Coastal Path Highway of Old Len Angren Old South Road Tharbad Road

Settlements and Places of Interest

Places of note in Enedhwaith (MERP)

Adornas Ajalion Alclud Alesla Alu-Aminu Amlothdor Amon Elc Amon Lind Anccraug Andhas Dun Angrenost Arailt Hold Avenicurr Balorn Banner-town Barad Colgrin Bar Adorn Barad Vin Bar Elmar Barnas Barnavon Beannachd Bregnas Byrig Caimarava Car Aldarion Carnach Carp Cape Carras Cave Barrow Celecuc Celoniach Crag na Dun Creatrach Crebain Keep Curcenis Daelmoth Daithen Dol Baran Druwaur Dun Arilthach Dun Bhainnan Dun Caladach Duncillien Duneard Dun Fidach Dun Gyroth Dunhallow Dunland Battlefield Dun Larach Dunlogan Dun Morbet Dun Talorgan Dun Udrost Dun Wredech Dwaithohir's Eyrie Ebronicurr Echad Daervunn Echad Dagoras Echad Idhrenfair Echad Saeradan Enedhir Erynwaith Ethraid Engrin Faol Fearachas Feargan Hold Fell Barrows Fisher-town Fords of Isen Forthbrond Forthunn Freawul Galar Culch Gadardhel Ghost-Caves Giant's Home Giant's Mine Gineard Goigoche Greenvale Greenwatch Gronu Gwaed Brun Gygrid Gynd The Hall of Sanctuary Hallowed Circle Hardrath Hariaryn Harndirion Harthunn Hauheinsfiudur Hawk Mathain Healer's Hall Hill Barrow Hirta Hwalord Iolair Keep Ironwharf Isen-dwelling Isildur's Tomb Ithriul's Retreat Kavanag Kedhern Kierkyard Lair of Turukulon Laur Dunnen Lhanuch Lin Gwathló Lippa Lond Angren Lond Daer Lost Grottos Marishburh Maur Tulhau Minas Gwathir Minas Hvith Mirthang Munuv Dûv Ravine Nár's Peak New Maresh Nightshade Sanctuary Nol Dub Och Cadlus Odharn Ossilryn Ostiras Othrond Palomirë's Home Pillars of Stone Raven Chief's Camp Raven Village Raven War-camp Redvyrne Keep Riddle Caves Rindvild Roaring Caves Ruaival Village Ruined Bridge Ruined signal tower Sarn Ford Sauron's Camp Sharkey's Wall Smuggler's Hold Stone Barrow Súthure Talach Boghain Taralurior Temple of Justice Tharbad Thoronnorc Todolb Tor-Duinair Treforn Hold Troll Tor Tulach Boghain Undrond Vindacil Vinyatir Vniricurr Whalespit Wularan Ysmeden Zalahiu-tar Zigil-Dûm Zudrugund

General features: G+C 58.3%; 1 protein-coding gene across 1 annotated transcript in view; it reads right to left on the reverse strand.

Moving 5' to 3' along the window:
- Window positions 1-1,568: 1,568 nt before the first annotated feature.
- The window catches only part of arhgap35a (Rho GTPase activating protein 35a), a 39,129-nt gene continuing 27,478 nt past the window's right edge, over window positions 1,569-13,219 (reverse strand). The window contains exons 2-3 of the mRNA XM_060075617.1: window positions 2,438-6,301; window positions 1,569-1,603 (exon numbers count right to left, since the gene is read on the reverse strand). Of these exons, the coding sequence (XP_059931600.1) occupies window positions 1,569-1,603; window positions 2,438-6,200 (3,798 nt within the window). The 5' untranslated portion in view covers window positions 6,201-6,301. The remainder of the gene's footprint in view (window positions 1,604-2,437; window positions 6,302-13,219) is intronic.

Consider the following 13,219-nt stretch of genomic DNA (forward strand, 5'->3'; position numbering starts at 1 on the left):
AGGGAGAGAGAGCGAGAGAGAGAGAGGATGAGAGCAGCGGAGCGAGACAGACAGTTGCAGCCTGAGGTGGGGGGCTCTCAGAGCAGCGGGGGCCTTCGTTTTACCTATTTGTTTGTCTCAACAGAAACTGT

• T.A. 1400: 348.000 Southerners
  • T.A. 1650: 290.000 Southerners
  • T.A. 1975: 386.400 Southerners
  • T.A. 3000: 155.400 Southerners


Ainur: Grishmoigh Ithriul

Second Age: Agaldor Beogrin Ethrog

Third Age:

Men: Gelos Tiran Gruldnur Gwyllion Wolf Hollowing

Orcs: S'haara Troshnákh



Ancient Marsh-dwellers Barghest Beaver Black Wolves Caradraug Coneys Crebain Cun Annun Cunara Deer Dragons Druggavar Ducks Dun Crows Dunland Horses Dunmen's Dogs Ferrets Field Mice Giant Swamp Adder Glutani Golodos Gorali Grey Wolves Ground Squirrels Hawks Spotted Panther Lynx Madratine Marine turtles Migrant Geese Mungos Neekerbreekers Otters Plains Ox Raccoons Rats Red Foxes Skunks Snowbeasts Spotted Lions Squirrels steppe Wolverines War Wargs Weasles white Stags Wild Boar Wild Goats


Lebellas Armanúmas Calenhwan Avhail Barnaie Camadarch Spearleaf Dúran Elben's basket Feduilas Carnihelwa Sírimo Tallassë Aechereg Reglen Silaren Tartiella Witch-Hazel Worlclivur


  1. Enedhwaith was the spelling JRRT actually preferred and used in his annotations for Pauline Baynes and Of Dwarves and Men, but CJRT changed it in Unfinished Tales back to Enedwaith to stay in accordance with the published LotR. He later admitted this as a mistake, or at least expressed some regrets. In this wiki we therefore prefer the spelling Enedhwaith.


  • MERP: Arnor
  • MERP: Campaign and Adventure Guidebook
  • MERP: Dunland and the Southern Misty Mountains
  • MERP: Lórien & The Halls of the Elven Smiths
  • MERP: Lost Realm of Cardolan
  • MERP: Middle-earth Adventure Guidebook II
  • MERP: Middle-earth Campaign Guide
  • MERP: Northwestern Middle-earth Campaign Atlas
  • MERP: Thieves of Tharbad
  • MERP: Woses of the Black Wood